My daughter is turning three years old next week. Seems insane. When you’re pregnant people love to tell you about how fast it will all go by. My response when I was pregnant was to smile politely and try to pretend that I hadn’t heard that same line a million times since my waistline had started expanding. But, it’s true. Time flies.
I’m also about a month and a half away from popping out my second nugget. I am completely in waddle mode. I want to do nothing but sleep and eat, and then sleep some more. The countdown has begun.
I ponder motherhood a lot. My husband and I made the decision that I would be a stay-at-home mom. I am a feminist. I completely support mothers who work, and mothers who decide to stay home. But, for me, I just couldn’t handle the idea of missing out on any part of the first years of my kid’s life. We make sacrifices, and It sure would be lovely to have a second income. But, right now, it works for us.
It’s not unusual for my husband and I to sit together, after tucking our girl in and singing her sleepy time songs, and talk about how proud we are of her, and of all the things we want for her. We also wonder if we’re good parents. It’s something that is really important to us. I’ll be the first to admit that I screw up constantly. There are a million things that I could do better. The only way that I can be sane when I think about it, is to know that I do the best I can.
Lately, when I ponder, I think about some of the things that motherhood has taught me.
Among the oh-so-obvious are patience, and selflessness. I am challenged by these every day. I am also extremely grateful for those challenges (though not always in the moment). I’d like to think I’ve always been the kind of person that wanted to constantly improve myself. Whether or not that was completely true before motherhood, it sure as hell is now.
The maybe not-so-obvious part of patience is learning to have more patience with myself. Sure, it’s hard sometimes to have patience with a vivacious little tot who is still learning boundaries. But, sometimes it’s even harder to have patience with myself. To allow myself to be far from perfect. To remember that I’m learning every day just like my little one. It’s been hard to learn to give myself a break. Maybe that’s not a struggle for everyone, but it has been for me.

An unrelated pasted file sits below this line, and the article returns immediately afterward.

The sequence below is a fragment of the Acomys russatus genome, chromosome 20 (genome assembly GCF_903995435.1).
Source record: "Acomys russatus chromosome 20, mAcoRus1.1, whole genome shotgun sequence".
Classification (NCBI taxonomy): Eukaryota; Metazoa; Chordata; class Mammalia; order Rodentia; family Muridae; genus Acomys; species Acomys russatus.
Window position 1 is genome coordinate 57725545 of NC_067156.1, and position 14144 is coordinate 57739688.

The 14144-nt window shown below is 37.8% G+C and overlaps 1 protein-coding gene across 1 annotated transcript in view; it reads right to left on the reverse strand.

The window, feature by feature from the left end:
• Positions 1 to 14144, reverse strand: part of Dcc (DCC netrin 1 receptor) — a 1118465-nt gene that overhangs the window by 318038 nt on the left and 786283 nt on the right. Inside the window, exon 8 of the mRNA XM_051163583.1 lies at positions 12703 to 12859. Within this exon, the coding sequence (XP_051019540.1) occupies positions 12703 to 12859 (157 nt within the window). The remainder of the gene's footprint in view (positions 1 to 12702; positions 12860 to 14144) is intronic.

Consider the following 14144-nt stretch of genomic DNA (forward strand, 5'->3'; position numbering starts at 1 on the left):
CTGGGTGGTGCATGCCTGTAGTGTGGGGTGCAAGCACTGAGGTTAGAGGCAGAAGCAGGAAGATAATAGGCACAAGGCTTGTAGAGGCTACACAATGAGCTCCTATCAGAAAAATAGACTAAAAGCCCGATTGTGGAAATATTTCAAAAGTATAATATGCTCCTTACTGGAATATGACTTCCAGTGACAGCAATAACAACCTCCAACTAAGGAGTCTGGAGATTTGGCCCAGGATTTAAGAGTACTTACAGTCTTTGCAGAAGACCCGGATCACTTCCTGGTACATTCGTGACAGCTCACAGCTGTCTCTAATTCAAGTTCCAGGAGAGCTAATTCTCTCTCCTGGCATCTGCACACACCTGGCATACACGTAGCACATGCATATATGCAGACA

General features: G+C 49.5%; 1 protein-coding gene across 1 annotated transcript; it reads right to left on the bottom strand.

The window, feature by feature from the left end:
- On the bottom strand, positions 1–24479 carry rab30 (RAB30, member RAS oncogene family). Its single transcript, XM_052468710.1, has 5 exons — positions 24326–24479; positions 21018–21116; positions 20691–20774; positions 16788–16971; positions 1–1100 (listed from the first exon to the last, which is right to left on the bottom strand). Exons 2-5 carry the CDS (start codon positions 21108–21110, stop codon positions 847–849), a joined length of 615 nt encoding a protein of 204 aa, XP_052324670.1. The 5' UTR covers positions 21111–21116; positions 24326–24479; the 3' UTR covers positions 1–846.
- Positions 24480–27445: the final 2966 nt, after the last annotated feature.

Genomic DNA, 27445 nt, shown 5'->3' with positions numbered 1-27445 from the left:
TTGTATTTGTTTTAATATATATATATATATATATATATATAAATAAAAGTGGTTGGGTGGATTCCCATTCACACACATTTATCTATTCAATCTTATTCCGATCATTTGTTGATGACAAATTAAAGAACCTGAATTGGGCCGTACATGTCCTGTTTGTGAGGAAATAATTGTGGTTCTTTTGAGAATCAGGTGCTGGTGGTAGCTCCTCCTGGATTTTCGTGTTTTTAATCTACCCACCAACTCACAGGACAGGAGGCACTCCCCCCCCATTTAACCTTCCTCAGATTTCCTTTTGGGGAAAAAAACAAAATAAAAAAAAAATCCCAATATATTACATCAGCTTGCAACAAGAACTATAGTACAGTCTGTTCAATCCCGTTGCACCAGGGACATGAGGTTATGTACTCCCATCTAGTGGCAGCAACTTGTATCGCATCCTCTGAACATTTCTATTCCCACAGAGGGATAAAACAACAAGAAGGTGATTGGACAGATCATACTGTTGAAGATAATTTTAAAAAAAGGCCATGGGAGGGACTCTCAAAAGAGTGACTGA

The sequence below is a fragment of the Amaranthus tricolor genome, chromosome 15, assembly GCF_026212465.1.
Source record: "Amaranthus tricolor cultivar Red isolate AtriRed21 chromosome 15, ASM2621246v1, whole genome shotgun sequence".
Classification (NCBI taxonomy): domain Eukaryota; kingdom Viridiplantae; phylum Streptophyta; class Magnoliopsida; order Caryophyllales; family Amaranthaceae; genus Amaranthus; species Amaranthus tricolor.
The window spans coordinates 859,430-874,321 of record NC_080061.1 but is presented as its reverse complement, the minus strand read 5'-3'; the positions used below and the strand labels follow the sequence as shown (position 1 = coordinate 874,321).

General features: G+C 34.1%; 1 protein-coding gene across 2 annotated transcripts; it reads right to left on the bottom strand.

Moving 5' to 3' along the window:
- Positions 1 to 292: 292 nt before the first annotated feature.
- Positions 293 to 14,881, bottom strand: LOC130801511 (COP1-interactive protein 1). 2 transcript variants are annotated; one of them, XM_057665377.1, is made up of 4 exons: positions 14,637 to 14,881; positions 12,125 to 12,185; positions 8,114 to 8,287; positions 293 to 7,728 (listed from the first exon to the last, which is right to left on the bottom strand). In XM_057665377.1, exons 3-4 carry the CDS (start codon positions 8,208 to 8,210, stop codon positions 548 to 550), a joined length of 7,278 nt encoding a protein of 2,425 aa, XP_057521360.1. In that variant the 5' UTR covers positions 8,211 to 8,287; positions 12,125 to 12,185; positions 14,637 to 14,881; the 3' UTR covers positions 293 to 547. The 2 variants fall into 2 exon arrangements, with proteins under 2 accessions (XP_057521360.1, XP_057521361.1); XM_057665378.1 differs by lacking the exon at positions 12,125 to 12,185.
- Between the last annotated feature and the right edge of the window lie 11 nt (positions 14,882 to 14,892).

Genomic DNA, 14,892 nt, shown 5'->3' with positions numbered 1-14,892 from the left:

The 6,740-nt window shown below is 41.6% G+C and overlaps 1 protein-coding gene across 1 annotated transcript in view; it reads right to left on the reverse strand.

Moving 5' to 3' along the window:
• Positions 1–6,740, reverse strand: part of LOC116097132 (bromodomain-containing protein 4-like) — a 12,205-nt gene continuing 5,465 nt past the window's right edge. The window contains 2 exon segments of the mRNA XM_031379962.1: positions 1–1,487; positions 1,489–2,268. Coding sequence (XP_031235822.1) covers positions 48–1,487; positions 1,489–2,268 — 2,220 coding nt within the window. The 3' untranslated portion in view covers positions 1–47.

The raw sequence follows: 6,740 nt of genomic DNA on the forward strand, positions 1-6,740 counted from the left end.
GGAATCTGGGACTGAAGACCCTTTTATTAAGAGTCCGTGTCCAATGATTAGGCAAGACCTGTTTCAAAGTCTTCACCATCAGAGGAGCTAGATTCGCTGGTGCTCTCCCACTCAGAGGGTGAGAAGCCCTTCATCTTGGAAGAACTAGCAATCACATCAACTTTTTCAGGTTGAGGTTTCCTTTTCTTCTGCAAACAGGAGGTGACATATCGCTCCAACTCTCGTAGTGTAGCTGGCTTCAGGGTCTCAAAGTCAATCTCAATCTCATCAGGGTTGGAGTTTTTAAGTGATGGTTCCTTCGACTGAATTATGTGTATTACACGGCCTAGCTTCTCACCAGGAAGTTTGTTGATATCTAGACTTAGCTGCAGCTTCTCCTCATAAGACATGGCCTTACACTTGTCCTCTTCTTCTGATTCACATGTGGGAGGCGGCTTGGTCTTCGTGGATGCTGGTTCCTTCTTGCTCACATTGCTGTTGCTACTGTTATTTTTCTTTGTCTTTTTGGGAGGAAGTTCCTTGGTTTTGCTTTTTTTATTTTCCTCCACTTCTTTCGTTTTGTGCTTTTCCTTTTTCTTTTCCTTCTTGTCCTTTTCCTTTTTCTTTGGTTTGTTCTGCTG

Slowing down. I remember being told that everything takes longer to do once you have kids. It’s true. Just loading up in the car to go to the grocery store can feel like an overwhelming undertaking some days. But, something I’ve learned, is that if I try to power on full steam ahead in the crazy rush to everything mode that we’re so used to, it sucks. (Of course, sometimes a timetable is unavoidable. I get that.) But, in general, if I can take a deep breath and stop to smell the roses I’m a much happier momma with a much happier kid. My kid loves to say hello to the grackles in parking lots. I don’t want to take that away from her. And, I kinda like saying hello to the grackles, too.
“No, I do not weep at the world. I am too busy sharpening my oyster knife.” One of my favorite quotes. From Zora Neale Hurston. I think about how I want my kids to be whatever they want to be. I want them to be strong, and independent. I want them to know that working hard to accomplish something is possible, and gratifying, and damn satisfying. I want them to know not be discouraged by assholes, but to seek out and be the kind of people that lift others up.
Thinking about the kind of people I want them to grow up to be forces me to look at myself, too. While they are little munchkins, their daddy and I are their most prominent examples. It’s important for them to see us be kind, and lift others up. We have to try and not be discouraged by hard things that come our way. I’ve learned that I have to be the kind of person that I hope that they will be. That’s a heavy one.
And lastly, despite the gazillions of other things I could prattle on about: love.
I want the biggest emotion in my repertoire of emotions to be love. If I’m pissed off because something isn’t going ok, it’s cool. If I’m having a hard time and need a little space, it’s alright. If I feel exhausted and overwhelmed, and want to cry because I feel like I just can’t keep my shit together, I’ll get through it. If the world falls apart, and the sky falls on me, that should all pale in comparison to the love I have for my family. I have learned since becoming a mom that, despite it being eye-rollingly romantic, that I believe in the wonderful effects of love. And, I want to revel in the good as much as I can. That seems pretty damn obvious, but it is just too easy to forget. It’s too easy to become robotic. It’s too easy to float through it all. And, I don’t want to do that.